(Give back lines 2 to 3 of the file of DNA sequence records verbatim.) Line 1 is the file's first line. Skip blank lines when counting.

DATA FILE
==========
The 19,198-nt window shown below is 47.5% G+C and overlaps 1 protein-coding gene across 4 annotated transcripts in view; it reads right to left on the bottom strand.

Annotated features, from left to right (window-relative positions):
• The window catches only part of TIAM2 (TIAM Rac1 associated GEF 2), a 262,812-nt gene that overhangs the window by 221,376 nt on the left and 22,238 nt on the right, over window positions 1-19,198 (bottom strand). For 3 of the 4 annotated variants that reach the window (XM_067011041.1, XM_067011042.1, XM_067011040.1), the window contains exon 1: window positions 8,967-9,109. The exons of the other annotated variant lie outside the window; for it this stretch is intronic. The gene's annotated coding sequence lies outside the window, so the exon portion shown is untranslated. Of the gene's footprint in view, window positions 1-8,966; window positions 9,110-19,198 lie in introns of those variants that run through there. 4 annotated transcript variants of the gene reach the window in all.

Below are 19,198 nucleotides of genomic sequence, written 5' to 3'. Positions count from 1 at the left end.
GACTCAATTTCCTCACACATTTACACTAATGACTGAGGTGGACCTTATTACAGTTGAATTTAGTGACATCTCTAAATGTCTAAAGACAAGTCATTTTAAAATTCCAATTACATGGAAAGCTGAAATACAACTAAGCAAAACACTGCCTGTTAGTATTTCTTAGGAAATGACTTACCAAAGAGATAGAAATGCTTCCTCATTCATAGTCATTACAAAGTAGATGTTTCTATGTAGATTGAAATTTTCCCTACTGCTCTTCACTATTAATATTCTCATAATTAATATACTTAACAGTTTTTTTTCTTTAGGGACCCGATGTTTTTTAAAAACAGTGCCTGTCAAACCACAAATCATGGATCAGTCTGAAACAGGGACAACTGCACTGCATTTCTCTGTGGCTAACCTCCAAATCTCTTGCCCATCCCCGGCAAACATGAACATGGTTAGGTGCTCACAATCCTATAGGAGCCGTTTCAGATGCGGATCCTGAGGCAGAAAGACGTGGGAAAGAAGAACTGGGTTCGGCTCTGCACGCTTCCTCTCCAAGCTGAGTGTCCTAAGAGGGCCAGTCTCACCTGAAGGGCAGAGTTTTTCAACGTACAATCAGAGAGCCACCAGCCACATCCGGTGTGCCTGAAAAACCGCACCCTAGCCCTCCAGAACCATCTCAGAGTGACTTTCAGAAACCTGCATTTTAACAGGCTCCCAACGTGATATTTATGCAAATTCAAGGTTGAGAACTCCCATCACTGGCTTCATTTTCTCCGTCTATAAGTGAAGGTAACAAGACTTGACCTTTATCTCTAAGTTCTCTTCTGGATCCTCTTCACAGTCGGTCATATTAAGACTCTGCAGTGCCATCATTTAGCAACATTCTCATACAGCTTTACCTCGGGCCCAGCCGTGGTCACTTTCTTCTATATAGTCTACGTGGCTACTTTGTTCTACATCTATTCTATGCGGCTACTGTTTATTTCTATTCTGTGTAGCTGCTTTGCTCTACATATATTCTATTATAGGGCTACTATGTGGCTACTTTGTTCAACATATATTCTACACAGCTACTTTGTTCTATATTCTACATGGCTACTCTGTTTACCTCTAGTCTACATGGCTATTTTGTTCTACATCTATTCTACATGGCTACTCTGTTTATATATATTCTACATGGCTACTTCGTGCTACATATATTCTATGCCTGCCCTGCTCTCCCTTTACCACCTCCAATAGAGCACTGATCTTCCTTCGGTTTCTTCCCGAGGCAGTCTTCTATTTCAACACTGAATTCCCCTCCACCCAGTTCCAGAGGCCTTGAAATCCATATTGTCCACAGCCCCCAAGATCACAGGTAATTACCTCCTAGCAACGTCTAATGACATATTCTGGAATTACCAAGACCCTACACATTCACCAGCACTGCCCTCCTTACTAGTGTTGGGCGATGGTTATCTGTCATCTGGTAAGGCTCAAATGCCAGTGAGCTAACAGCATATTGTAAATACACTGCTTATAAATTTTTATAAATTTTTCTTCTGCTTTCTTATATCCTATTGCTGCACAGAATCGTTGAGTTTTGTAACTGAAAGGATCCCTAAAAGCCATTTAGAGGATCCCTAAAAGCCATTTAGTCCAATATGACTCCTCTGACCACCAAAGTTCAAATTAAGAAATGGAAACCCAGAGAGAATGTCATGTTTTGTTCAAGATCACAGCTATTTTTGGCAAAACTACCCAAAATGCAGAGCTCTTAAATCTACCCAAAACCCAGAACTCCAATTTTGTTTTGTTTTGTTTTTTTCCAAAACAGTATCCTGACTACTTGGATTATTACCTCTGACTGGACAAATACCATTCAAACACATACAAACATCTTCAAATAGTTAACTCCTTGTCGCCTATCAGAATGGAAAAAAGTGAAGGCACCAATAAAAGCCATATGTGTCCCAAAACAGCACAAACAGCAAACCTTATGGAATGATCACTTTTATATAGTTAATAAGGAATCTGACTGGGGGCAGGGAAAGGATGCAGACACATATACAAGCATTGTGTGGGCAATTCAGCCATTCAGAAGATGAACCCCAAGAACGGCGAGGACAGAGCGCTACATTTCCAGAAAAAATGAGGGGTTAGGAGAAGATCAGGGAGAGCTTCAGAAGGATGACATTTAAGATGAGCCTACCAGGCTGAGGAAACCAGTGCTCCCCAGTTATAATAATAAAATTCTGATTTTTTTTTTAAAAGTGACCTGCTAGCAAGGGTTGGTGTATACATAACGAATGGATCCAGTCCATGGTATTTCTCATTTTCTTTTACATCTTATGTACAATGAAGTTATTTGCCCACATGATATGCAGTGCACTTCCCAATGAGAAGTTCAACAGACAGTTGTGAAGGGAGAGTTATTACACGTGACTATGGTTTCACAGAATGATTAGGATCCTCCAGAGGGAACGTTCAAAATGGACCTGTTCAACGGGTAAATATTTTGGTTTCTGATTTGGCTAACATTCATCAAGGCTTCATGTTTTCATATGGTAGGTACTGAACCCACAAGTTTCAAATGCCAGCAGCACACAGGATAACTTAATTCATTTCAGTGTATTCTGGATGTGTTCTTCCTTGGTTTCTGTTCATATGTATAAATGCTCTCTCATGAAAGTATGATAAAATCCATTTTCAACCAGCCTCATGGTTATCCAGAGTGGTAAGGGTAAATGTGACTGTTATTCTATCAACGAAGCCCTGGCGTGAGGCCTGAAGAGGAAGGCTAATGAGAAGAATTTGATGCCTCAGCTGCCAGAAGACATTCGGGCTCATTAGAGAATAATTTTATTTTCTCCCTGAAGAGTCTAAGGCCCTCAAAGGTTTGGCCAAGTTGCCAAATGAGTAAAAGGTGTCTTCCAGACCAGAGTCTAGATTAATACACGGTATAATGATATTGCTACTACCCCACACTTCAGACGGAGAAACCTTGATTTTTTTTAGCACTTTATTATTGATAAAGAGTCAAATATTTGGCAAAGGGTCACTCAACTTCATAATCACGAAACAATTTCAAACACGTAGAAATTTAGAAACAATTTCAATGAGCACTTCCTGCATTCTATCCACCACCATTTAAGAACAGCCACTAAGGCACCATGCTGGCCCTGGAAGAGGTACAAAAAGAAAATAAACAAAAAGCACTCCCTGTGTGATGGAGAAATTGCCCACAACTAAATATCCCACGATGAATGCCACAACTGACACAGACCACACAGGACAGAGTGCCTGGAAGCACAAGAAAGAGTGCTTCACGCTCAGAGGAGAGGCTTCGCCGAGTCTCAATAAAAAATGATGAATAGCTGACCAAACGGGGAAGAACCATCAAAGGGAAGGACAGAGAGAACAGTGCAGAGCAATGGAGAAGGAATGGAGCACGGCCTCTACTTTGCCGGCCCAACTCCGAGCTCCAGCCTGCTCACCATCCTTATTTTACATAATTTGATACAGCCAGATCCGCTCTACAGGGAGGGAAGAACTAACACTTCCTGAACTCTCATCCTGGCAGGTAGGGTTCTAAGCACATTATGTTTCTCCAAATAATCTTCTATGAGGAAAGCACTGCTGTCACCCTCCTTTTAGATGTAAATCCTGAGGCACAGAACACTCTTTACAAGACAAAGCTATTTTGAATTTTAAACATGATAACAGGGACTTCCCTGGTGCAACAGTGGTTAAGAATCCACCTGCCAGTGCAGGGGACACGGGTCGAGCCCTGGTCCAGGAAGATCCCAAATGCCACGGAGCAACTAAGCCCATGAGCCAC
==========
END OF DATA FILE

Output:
Annotated features, from left to right (window-relative positions):
• The window catches only part of TIAM2 (TIAM Rac1 associated GEF 2), a 262,812-nt gene that overhangs the window by 221,376 nt on the left and 22,238 nt on the right, over window positions 1-19,198 (bottom strand). For 3 of the 4 annotated variants that reach the window (XM_067011041.1, XM_067011042.1, XM_067011040.1), the window contains exon 1: window positions 8,967-9,109. The exons of the other annotated variant lie outside the window; for it this stretch is intronic. The gene's annotated coding sequence lies outside the window, so the exon portion shown is untranslated. Of the gene's footprint in view, window positions 1-8,966; window positions 9,110-19,198 lie in introns of those variants that run through there. 4 annotated transcript variants of the gene reach the window in all.